Tag: P G Wodehouse

Very Good, Jeeves

Very Good, Jeeves

by P.G. Wodehouse (Doubleday, Doran, 1930)

audiobook read by Jonathan Cecil (Blackstone, 2011)

Book cover: “Very Good, Jeeves” by P.G. Wodehouse (Doubleday, Doran, 1930); audiobook read by Jonathan Cecil (Blackstone, 2011)

Wodehouse give the impression he could dash off a Jeeves & Wooster story between breakfast and elevenses, and would happily do so should ever he feel himself wanting for joie de vivre. Jonathan Cecil gives perfect voice to the frivolous restorative fizz.

Uncle Fred in the Springtime

Uncle Fred in the Springtime

by P.G. Wodehouse (Doubleday, Doran, 1939)

audiobook read by Stephen Fry (Audible, 2021) [as part of “The Blandings Collection”]

Book cover: “Uncle Fred in the Springtime” by P.G. Wodehouse (Doubleday, Doran, 1939); audiobook read by Stephen Fry (Audible, 2021) [as part of “The Blandings Collection”]

Perhaps the most twisted and entwined plot that Wodehouse ever laid down. If anything, the Gordian Knot is perhaps too great, for the sheer effort of describing it leaves Wodehouse a bit short of his usual sparkle, the pitfalls not so precarious.

Sunset at Blandings

Sunset at Blandings

by P.G. Wodehouse (Chatto & Windus, 1977; revised Everyman’s Library, 2015)

Book cover: “Sunset at Blandings” by P.G. Wodehouse (Chatto & Windus, 1977; revised Everyman’s Library, 2015)

The final, unfinished Wodehouse novel. Much like Pratchett’s ‘The Shepherd’s Crown’, the un-fleshed-out text stirs memories of what was, while throwing light on the authorial process. In this instance, Plum-worship has led to the adding of copious and mostly inconsequential third-party annotations.

Jeeves and the Leap of Faith

Jeeves and the Leap of Faith

by Ben Schott (Little, Brown and Company, 2020); audiobook read by Daniel Ings (Hachette, 2020)

Book cover: “Jeeves and the Leap of Faith” by Ben Schott (Little, Brown and Company, 2020); audiobook read by Daniel Ings (Hachette, 2020)

An earnest but ultimately pallid homage. The characters are in keeping, the plot suitably entangled. But while conscientious, Schott’s pastiche lacks the trenchant delivery with which Wodehouse chivvied his characters towards the denouement (here lacking). Ings’s audiobook reading is rather too restrained.

Hot Water

Hot Water

by P G Wodehouse (Herbert Jenkins, 1932); audiobook read by Jonathan Cecil (Blackstone, 2012)

Book cover: “Hot Water” by P G Wodehouse (Herbert Jenkins, 1932); audiobook read by Jonathan Cecil (Blackstone, 2012)

Not from one of Wodehouse’s famous series, but ably representative of his work. There are facetious conversations and flippant undertakings aplenty—ill-fated engagements; romantic entanglements and misunderstandings; comedowns and comeuppances—all steaming towards each other like ocean liners converging on an iceberg.

A Damsel in Distress

A Damsel in Distress

by P G Wodehouse (Herbert Jenkins, 1919); audiobook read by Frederick Davidson (Blackstone Audio, 1993)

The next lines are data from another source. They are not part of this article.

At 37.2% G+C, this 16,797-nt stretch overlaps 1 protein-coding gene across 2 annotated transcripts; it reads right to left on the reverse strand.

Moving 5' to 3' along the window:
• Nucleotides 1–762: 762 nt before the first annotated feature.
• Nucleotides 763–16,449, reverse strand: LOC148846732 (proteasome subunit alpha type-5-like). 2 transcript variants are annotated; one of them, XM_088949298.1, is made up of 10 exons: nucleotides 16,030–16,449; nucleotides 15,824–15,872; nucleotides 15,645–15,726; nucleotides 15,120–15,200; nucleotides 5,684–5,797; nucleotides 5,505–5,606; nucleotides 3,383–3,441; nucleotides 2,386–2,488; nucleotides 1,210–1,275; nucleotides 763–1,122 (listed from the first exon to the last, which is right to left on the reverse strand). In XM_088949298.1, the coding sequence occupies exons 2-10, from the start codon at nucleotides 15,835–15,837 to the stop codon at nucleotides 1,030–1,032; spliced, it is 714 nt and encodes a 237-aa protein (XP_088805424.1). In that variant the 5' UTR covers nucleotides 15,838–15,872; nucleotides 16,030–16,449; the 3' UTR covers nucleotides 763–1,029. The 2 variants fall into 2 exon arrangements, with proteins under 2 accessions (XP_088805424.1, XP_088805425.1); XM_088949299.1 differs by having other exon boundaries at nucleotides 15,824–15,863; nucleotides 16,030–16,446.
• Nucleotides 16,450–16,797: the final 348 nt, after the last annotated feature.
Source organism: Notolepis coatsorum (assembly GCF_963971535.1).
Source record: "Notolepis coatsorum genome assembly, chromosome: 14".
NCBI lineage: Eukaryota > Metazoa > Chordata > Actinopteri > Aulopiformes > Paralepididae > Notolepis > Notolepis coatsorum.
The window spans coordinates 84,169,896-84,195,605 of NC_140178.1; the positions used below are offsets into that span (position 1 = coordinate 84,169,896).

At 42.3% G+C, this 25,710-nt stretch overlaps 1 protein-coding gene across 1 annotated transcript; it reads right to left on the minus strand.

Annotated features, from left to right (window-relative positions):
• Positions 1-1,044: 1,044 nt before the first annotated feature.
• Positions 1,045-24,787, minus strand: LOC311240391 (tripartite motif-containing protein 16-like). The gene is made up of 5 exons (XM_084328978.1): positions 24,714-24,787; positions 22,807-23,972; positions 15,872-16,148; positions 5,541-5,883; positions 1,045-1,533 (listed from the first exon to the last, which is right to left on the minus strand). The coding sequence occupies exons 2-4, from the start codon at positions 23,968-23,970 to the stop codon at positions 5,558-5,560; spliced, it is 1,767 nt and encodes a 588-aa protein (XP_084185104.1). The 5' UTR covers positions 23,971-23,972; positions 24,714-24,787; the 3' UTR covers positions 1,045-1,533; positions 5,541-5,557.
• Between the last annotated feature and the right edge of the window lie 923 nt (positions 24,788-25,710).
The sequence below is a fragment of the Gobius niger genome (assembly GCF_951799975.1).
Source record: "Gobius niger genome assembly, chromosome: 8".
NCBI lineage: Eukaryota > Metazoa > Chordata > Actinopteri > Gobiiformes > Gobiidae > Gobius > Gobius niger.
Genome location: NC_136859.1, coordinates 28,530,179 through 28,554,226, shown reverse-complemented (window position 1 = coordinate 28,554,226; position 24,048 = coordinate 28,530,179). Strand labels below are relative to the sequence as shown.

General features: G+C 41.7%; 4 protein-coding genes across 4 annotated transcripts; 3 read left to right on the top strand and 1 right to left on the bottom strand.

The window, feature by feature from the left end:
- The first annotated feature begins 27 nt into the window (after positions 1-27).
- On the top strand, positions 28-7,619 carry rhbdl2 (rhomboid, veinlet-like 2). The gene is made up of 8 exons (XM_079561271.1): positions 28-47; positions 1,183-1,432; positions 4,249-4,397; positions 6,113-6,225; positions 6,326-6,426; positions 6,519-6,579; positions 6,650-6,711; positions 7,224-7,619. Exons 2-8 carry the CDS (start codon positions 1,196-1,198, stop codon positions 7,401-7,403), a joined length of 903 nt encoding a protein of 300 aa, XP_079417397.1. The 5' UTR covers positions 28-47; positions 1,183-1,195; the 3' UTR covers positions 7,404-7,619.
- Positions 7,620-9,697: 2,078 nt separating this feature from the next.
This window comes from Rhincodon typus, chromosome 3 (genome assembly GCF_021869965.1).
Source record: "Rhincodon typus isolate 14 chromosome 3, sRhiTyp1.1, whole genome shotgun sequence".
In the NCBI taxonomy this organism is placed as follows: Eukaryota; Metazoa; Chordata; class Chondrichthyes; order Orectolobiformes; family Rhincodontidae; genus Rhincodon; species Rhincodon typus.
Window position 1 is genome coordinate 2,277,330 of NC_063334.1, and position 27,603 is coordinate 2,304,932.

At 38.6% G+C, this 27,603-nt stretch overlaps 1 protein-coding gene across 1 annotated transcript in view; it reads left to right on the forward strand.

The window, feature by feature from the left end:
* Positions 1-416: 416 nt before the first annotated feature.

Book cover: A Damsel in Distress by P G Wodehouse (Arrow paperback edition, 2008).

For readers without a Blandings Castle novel to hand, this early Wodehouse comedy will oblige most admirably as a surrogate. While the plot involves misunderstandings of romantic entanglement, these serve merely to backdrop the page-by-page brush swirl of Wodehouse’s exquisitely trenchant prose.

Doctor Sally

Doctor Sally

by P. G. Wodehouse (Methuen, 1932); audiobook read by Paul Shelley (Bolinda, 2015)

Wodehouse_Doctor Sally

A short, frivolous bit of fun. As is his wont, Wodehouse construes love as arising from the drop of a hat, but in this instance the cast of dithering males play out their tangled misunderstandings for a woman of independence and discernment.

 

 

Lord Emsworth and Others

Lord Emsworth and Others

by P. G. Wodehouse (Herbert Jenkins, 1937)

Wodehouse_Lord Emsworth and Others

Nine short stories evincing Wodehouse’s usual joie de vivre and knack for comedic happenstance, yet, save for ‘The Crime Wave at Blandings’, lacking closure, giving instead the impression of half-conceptualised novels (or subplots thereof) cut down in the mid stages of drafting.

 

 

A Gentleman of Leisure

A Gentleman of Leisure

by P. G. Wodehouse (Alston Rivers, 1910); audiobook read by Frederick Davidson (Blackstone, 2012)

Wodehouse_Gentleman of Leisure

An early example of the comings-and-goings type novel that Wodehouse would bring to perfection in his Blandings Castle series. While the plot in this instance is a twist or two short, the prose is fresh and the characterisation typically Wodehouseian. Audiobook recommended.

 

 

The Adventures of Sally

The Adventures of Sally

by P G Wodehouse (Herbert Jenkins, 1922); audiobook read by Frederick Davidson (Blackstone, 1997)

Wodehouse_Adventures Sally

Wodehouse’s American stories tend to be a little more staid than those set in England. The plot here is clever and the prose witty. Sally is a winning protagonist. But Davidson’s audiobook reading plays no small role in enlivening the whole shebang.